In Re Marriage of ScheuermanAnnotate this Case
591 P.2d 1044 (1979)
In re the MARRIAGE OF Betty SCHEUERMAN, Appellant, and Robert Scheuerman, Appellee.
Colorado Court of Appeals, Div. II.
February 15, 1979.
*1045 John E. Reid, Fort Collins, for appellant.
Epperson, McClary, Zorn & Vannoy, Edward L. Zorn, Douglas R. Vannoy, Fort Morgan, for appellee.
Appellant, Betty Scheuerman, appeals from the denial of her motion to reopen a property division judgment entered in a dissolution of marriage proceeding. Because we find that the trial court did not have jurisdiction to hear appellant's motion, we affirm.
In October 1975 the district court entered a decree of dissolution of the marriage of appellant and her husband, and divided the marital property of the parties. At the dissolution hearing held earlier, the parties presented evidence concerning a lawsuit maintained by the husband against his employer and the wife's desire to benefit from the lawsuit if the judgment therein were favorable. At that time the outcome of the lawsuit was not predictable. In dividing the marital property, the court set aside certain enumerated items to be the sole and individual property of the wife. As to the husband, the court stated that:"[T]he respondent shall receive as his sole and individual property all other items of property . . . now belonging to the respondent in his sole and individual name or the petitioner and respondent in their joint names, said items of property to include, but are not limited to the following . . . ."
In the designated listing, the court included several specific items, but did not specifically mention the possible proceeds from the lawsuit. No appeal was taken from this judgment.
In June 1978, appellant filed a motion to reopen the property division order, claiming that through mistake or inadvertence, the court had failed to divide the husband's interest in the lawsuit. The court denied *1046 the motion on the grounds that: 1) there was no fraud in the earlier hearing, 2) the prior division of marital property was complete, 3) the division of property was fair as to the parties, and 4) no conditions existed that would justify the reopening of the judgment.
Appellee contends that the trial court had no subject matter jurisdiction to reopen the judgment. Appellant takes the position that the trial court had jurisdiction by virtue of the provisions of § 14-10-122, C.R.S.1973. We disagree with appellant.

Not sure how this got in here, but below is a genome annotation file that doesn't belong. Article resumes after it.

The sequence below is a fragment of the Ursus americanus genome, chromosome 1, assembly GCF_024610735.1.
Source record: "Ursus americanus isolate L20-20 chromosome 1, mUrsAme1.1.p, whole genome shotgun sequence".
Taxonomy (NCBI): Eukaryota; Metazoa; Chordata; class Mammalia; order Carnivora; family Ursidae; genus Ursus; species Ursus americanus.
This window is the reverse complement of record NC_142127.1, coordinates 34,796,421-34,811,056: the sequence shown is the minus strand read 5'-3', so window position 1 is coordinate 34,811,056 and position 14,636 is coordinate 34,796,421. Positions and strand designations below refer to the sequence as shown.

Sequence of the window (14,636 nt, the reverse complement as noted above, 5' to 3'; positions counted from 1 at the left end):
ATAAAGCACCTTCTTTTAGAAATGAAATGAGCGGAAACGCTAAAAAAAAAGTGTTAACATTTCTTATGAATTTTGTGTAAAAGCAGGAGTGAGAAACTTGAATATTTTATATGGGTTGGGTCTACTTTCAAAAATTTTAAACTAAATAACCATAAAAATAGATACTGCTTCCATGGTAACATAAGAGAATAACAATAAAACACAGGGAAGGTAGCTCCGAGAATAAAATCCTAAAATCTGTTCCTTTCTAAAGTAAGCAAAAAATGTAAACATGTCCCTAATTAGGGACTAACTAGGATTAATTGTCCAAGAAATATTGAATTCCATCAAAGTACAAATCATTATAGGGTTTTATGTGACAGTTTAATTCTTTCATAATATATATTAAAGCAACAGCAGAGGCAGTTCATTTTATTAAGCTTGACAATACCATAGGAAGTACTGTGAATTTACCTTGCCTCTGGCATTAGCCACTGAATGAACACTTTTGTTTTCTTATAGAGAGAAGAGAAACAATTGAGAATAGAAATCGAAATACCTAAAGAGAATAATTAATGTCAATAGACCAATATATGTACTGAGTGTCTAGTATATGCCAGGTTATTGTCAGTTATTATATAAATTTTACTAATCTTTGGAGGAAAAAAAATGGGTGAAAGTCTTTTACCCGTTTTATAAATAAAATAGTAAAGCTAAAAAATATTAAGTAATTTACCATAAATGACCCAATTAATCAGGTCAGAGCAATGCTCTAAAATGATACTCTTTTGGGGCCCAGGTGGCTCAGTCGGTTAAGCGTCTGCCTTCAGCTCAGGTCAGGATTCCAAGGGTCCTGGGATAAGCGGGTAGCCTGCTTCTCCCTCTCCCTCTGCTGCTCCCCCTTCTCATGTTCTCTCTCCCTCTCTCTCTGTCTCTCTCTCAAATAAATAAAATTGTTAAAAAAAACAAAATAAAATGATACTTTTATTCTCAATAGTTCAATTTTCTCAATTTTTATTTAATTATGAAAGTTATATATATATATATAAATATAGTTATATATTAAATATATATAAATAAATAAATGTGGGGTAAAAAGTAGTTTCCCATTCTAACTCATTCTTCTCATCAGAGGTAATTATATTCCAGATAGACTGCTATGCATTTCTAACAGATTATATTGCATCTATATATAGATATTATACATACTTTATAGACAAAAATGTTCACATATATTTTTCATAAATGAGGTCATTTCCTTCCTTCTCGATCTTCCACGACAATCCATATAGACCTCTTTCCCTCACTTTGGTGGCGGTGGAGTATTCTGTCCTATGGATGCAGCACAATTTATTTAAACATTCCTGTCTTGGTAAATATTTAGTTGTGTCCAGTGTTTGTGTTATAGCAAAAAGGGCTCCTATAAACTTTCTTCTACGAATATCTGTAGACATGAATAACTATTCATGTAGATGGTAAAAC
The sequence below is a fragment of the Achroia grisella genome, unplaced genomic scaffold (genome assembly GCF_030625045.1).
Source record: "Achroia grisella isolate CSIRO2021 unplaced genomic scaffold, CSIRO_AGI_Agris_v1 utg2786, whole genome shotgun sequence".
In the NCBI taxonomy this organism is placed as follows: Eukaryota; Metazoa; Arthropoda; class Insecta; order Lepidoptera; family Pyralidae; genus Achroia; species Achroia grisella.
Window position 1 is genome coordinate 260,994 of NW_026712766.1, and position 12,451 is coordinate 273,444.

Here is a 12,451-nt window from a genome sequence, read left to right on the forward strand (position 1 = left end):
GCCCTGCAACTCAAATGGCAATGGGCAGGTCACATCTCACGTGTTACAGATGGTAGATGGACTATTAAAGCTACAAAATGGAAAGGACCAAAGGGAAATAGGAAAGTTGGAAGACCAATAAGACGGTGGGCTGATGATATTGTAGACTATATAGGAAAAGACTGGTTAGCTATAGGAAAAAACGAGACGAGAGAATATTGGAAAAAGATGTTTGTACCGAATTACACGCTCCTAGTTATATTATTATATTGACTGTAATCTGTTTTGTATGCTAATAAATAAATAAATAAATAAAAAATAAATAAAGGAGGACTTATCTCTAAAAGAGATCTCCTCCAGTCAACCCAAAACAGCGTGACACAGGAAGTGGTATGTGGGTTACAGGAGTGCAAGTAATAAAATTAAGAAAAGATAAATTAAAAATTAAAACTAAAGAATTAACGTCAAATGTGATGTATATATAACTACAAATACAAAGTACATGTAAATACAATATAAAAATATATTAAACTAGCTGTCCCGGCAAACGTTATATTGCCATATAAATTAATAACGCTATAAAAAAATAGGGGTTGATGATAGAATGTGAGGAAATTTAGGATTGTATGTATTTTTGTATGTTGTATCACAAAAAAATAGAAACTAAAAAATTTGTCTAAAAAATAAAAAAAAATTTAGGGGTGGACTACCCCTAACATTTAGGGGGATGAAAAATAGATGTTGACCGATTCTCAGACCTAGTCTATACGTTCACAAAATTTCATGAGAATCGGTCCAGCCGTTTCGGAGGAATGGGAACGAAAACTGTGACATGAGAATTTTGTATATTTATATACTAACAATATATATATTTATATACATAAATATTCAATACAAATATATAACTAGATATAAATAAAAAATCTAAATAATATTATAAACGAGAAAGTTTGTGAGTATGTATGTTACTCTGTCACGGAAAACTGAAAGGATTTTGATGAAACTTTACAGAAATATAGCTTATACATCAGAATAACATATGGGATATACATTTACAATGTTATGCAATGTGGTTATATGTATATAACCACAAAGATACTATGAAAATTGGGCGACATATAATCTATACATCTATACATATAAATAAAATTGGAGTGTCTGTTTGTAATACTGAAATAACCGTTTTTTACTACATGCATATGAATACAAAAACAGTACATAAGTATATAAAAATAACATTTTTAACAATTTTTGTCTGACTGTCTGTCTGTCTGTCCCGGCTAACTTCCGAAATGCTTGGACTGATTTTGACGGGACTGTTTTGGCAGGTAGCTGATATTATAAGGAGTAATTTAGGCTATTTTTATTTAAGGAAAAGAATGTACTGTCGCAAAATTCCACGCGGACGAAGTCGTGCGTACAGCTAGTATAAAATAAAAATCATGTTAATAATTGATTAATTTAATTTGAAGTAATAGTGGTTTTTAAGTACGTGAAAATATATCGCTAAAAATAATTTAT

Section 14-10-122, C.R.S.1973, states:"The provision as to property disposition may not be revoked or modified unless the court finds the existence of conditions that justify the reopening of a judgment." (emphasis added)
A division of property in a dissolution action is a final judgment, not subject to subsequent modification, except under circumstances in which a final judgment may be vacated. See Lay v. Lay, 162 Colo. 43, 425 P.2d 704 (1967); In re Marriage of Lowery, 39 Colo.App. 413, 568 P.2d 103 (1977), aff'd, Lowery v. Lowery, Colo., 575 P.2d 430 (1978). A final judgment may be vacated only as provided for in C.R.C.P. 60. See also Dudley v. Keller, 33 Colo.App. 320, 521 P.2d 175 (1974).
Contrary to appellant's argument, the rule expounded in Ingels v. Ingels, 29 Colo.App. 585, 487 P.2d 812 (1971), has no application under the new statute. In Ingels, we held that because C.R.S.1963, 46-1-5, provided that the trial court shall retain jurisdiction to modify property division orders, the statute superseded C.R.C.P. 60 by virtue of C.R.C.P. 81(b). There is no comparable specific provision in § 14-10-122, C.R.S.1973, controlling the procedure by which a property division order may be reopened. Therefore, in order to determine whether the judgment may be reopened, reference must be made to C.R.C.P. 60. Section 14-10-105(1), C.R.S.1973.
Appellant does not allege that the trial court committed a clerical error in failing to divide the husband's interest in the lawsuit. C.R.C.P. 60(a). And we do not find any indication in the record that the court failed through omission or oversight to make specific mention of the lawsuit. Therefore appellant is not entitled to a reopening of the judgment under C.R.C.P. 60(a).
Nor is appellant entitled to relief under C.R.C.P. 60(b). Appellant is precluded from asserting mistake or inadvertence as grounds to reopen the judgment not only because the statutory period of six months has long since passed, but also because C.R.C.P. 60(b) contemplates mistake or inadvertence by a party to the action, not by the court. Columbia Savings & Loan Ass'n v. District Court, 186 Colo. 212, 526 P.2d 661 (1974). Appellant does not allege any other grounds sufficient to secure relief under C.R.C.P. 60(b).
BERMAN and VAN CISE, JJ., concur.